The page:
Kids in the Hall, Complete Seasons One and Two (A&E Home Video)
The very first scene of the very first episode of the very best sitcom in human history, Freaks and Geeks, pretty much sums it up: The three kids at the center of the series are killing time after school--not by smoking cigarettes, breakdancing, or setting stuff on fire, but by comparing notes on the greatness of Bill Murray. Two minutes later, when they get menaced by a bully, they try to explain themselves. He doesn't understand. He can't. His victims are comedy dorks, doomed to walk the earth being the only people who can appreciate the genius of the things that make them laugh. They'll grow up lonely, but they'll never give up the quest.
For comedy dorks like myself, DVD is the most important technology of the late 20th century--for good and for bad. We memorize the comedy we love almost reflexively; it enters our personal lexicons the way poetry lovers assimilate Whitman--there's a quotation for every occasion, and the best part is when you reverently cite the author. Sometimes, we have dusty videotapes to back up our assertions, but most comedy lives in the memory, where it remains inextricable from the circumstances under which it was first experienced. The advent of DVD releases of just about every movie, TV series, and special that ever existed presents a quandary, however: What happens when you're presented with cold, hard evidence that the comedy you grew up loving simply isn't funny?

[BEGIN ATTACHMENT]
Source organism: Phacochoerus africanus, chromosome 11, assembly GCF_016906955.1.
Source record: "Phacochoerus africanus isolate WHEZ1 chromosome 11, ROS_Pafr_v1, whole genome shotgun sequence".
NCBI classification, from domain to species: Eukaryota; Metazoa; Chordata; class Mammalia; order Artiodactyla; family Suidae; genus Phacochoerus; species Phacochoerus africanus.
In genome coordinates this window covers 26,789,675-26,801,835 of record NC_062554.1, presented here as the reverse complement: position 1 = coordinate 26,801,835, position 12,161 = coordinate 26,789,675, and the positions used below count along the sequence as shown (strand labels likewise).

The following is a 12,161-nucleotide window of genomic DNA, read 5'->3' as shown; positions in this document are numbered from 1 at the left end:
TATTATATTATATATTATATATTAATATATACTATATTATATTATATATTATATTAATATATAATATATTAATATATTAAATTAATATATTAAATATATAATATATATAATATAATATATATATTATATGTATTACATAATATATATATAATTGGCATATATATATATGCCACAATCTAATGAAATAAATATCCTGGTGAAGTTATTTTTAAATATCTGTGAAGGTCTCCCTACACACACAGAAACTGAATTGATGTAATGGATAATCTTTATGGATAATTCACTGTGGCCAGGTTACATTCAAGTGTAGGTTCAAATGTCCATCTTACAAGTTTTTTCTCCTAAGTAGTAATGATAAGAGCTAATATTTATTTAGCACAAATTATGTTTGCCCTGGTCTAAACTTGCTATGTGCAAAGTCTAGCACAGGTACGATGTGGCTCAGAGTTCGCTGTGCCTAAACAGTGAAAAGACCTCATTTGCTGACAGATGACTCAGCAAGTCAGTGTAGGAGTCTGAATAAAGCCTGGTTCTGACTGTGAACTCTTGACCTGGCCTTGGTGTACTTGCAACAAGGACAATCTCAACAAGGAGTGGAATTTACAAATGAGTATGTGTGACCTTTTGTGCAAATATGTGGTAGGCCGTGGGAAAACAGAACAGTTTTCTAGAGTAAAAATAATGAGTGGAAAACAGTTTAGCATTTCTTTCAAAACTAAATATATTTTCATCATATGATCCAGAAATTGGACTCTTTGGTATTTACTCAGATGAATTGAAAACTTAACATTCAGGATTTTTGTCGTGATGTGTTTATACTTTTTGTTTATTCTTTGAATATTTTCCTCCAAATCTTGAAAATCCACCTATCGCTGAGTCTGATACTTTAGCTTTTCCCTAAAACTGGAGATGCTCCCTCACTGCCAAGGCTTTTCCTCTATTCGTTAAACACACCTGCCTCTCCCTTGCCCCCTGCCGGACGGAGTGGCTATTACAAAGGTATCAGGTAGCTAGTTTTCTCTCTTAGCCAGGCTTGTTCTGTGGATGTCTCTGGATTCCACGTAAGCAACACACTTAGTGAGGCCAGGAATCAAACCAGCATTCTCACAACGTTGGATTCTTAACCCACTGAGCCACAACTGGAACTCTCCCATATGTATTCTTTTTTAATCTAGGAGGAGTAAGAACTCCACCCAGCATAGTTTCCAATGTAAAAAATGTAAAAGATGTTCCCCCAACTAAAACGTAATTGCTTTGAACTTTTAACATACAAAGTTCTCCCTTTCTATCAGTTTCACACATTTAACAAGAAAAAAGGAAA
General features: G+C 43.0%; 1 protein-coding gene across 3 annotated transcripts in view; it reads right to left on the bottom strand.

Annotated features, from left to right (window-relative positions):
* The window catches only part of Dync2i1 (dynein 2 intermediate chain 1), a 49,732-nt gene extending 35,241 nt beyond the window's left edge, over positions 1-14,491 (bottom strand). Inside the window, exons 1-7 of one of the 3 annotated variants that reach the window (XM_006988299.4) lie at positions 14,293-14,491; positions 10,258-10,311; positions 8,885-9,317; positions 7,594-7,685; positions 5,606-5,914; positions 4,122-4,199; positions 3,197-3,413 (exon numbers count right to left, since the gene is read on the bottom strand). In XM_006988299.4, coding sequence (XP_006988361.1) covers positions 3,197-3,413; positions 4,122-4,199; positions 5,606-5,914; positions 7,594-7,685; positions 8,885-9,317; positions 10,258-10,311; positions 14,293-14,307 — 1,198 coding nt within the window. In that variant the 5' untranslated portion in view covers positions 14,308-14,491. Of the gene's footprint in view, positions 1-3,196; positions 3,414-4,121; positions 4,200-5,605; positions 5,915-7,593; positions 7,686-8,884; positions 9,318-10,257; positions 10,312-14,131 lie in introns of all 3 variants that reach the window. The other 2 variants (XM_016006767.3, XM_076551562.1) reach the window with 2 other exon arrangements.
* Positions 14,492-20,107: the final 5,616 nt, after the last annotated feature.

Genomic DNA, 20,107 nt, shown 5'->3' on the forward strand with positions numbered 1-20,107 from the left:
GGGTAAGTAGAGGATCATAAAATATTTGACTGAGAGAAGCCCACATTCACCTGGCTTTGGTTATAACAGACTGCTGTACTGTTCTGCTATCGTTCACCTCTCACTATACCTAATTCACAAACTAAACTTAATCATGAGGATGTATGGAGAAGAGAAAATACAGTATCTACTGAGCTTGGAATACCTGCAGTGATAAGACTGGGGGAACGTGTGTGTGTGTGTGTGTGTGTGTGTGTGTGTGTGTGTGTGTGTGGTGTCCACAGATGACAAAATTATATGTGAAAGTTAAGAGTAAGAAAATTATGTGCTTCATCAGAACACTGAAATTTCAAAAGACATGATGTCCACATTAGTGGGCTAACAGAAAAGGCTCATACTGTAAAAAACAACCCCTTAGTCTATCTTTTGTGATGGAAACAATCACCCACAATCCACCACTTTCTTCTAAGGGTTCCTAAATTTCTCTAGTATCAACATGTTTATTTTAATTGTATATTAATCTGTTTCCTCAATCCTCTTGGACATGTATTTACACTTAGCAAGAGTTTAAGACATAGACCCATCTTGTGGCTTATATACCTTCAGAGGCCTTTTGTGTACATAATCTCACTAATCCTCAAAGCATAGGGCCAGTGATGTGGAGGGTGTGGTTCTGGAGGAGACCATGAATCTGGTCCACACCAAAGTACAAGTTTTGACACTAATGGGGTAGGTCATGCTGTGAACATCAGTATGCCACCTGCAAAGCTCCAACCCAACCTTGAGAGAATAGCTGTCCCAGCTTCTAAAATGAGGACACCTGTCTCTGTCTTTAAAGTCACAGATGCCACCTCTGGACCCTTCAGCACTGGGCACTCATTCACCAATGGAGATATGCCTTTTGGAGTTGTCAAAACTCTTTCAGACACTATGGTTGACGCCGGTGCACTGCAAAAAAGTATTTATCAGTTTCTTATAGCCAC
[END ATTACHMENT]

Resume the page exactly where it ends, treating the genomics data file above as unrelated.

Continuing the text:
The recent deluxe reissues of Kids in the Hall and SCTV are two of the most painful comedy reckonings I've ever had to reckon. After many years of fond proselytizing about the genius of these two totems of Canadian sketch-com, I come to find out that not only are they both utterly NOT funny, but that, projecting backward, they were never funny.
Chicken Lady? Not funny. Johnny LaRue? Not funny. Sammy Maudlin? Not funny. Squishing Your Head Guy? Totally not funny. Pre-Teen Telethon? Not funny. Scott Thompson's Gay Monologist? Kind of funny. Great White North? Funny--but only because it's two minutes long. Cabbage Head? No. Dave Thomas' Bob Hope impression? Funny, but not funny enough to save the sketches it's in--except "Bob Hope in Taxi Driver," which is brilliant.
Kids in the Hall I could live without; the sorry careers of the cast members since the show was canceled (note to David Foley: Get off the poker show, now!) had at least prepared me for the news that the original series was, in fact, crap. SCTV was another kettle of fish altogether. Despite the slide into mediocre Hollywood vehicle appearances suffered by John Candy (RIP), Rick Moranis, Eugene Levy, et al., staying up late to see SCTV's short-lived NBC series was one of the few happy memories from my misbegotten childhood. Aside from the bits, the show had great music, too; my first glimpse of the Talking Heads was on "Mel's Rock Pile." The newly released DVDs offer incontrovertible proof that my memory is as treacherous as a schoolyard bully.